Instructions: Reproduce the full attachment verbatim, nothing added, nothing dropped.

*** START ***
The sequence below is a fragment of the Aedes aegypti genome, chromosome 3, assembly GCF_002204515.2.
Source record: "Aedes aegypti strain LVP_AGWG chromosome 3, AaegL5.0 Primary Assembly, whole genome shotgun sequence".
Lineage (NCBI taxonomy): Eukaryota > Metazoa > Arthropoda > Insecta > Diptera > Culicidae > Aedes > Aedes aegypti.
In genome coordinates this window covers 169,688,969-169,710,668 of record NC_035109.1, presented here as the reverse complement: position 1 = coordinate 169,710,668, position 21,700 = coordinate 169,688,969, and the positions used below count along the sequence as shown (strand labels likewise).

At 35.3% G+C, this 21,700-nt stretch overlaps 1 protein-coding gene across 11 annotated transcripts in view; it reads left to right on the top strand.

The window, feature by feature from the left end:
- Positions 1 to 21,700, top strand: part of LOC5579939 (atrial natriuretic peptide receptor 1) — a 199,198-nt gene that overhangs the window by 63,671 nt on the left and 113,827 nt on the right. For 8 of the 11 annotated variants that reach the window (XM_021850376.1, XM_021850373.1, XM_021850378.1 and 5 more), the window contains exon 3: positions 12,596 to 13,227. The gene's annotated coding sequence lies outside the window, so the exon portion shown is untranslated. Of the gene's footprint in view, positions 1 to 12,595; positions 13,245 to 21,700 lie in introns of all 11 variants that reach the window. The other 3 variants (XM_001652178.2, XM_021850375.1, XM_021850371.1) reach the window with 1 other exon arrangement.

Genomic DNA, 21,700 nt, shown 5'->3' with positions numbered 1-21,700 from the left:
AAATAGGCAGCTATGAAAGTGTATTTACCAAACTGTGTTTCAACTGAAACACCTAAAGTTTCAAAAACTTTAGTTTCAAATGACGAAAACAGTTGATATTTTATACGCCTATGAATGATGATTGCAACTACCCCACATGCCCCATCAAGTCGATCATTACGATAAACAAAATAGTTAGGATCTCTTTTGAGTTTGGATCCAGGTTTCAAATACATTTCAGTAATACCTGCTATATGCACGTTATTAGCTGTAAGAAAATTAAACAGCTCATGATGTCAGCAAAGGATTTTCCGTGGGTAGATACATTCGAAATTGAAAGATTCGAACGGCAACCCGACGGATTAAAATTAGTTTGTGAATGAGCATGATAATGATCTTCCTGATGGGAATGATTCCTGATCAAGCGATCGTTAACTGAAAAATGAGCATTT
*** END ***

The sequence below is a fragment of the Aedes aegypti genome, chromosome 3, assembly GCF_002204515.2.
Source record: "Aedes aegypti strain LVP_AGWG chromosome 3, AaegL5.0 Primary Assembly, whole genome shotgun sequence".
Lineage (NCBI taxonomy): Eukaryota > Metazoa > Arthropoda > Insecta > Diptera > Culicidae > Aedes > Aedes aegypti.
In genome coordinates this window covers 169,688,969-169,710,668 of record NC_035109.1, presented here as the reverse complement: position 1 = coordinate 169,710,668, position 21,700 = coordinate 169,688,969, and the positions used below count along the sequence as shown (strand labels likewise).

At 35.3% G+C, this 21,700-nt stretch overlaps 1 protein-coding gene across 11 annotated transcripts in view; it reads left to right on the top strand.

The window, feature by feature from the left end:
- Positions 1 to 21,700, top strand: part of LOC5579939 (atrial natriuretic peptide receptor 1) — a 199,198-nt gene that overhangs the window by 63,671 nt on the left and 113,827 nt on the right. For 8 of the 11 annotated variants that reach the window (XM_021850376.1, XM_021850373.1, XM_021850378.1 and 5 more), the window contains exon 3: positions 12,596 to 13,227. The gene's annotated coding sequence lies outside the window, so the exon portion shown is untranslated. Of the gene's footprint in view, positions 1 to 12,595; positions 13,245 to 21,700 lie in introns of all 11 variants that reach the window. The other 3 variants (XM_001652178.2, XM_021850375.1, XM_021850371.1) reach the window with 1 other exon arrangement.

Genomic DNA, 21,700 nt, shown 5'->3' with positions numbered 1-21,700 from the left:
AAATAGGCAGCTATGAAAGTGTATTTACCAAACTGTGTTTCAACTGAAACACCTAAAGTTTCAAAAACTTTAGTTTCAAATGACGAAAACAGTTGATATTTTATACGCCTATGAATGATGATTGCAACTACCCCACATGCCCCATCAAGTCGATCATTACGATAAACAAAATAGTTAGGATCTCTTTTGAGTTTGGATCCAGGTTTCAAATACATTTCAGTAATACCTGCTATATGCACGTTATTAGCTGTAAGAAAATTAAACAGCTCATGATGTCAGCAAAGGATTTTCCGTGGGTAGATACATTCGAAATTGAAAGATTCGAACGGCAACCCGACGGATTAAAATTAGTTTGTGAATGAGCATGATAATGATCTTCCTGATGGGAATGATTCCTGATCAAGCGATCGTTAACTGAAAAATGAGCATTT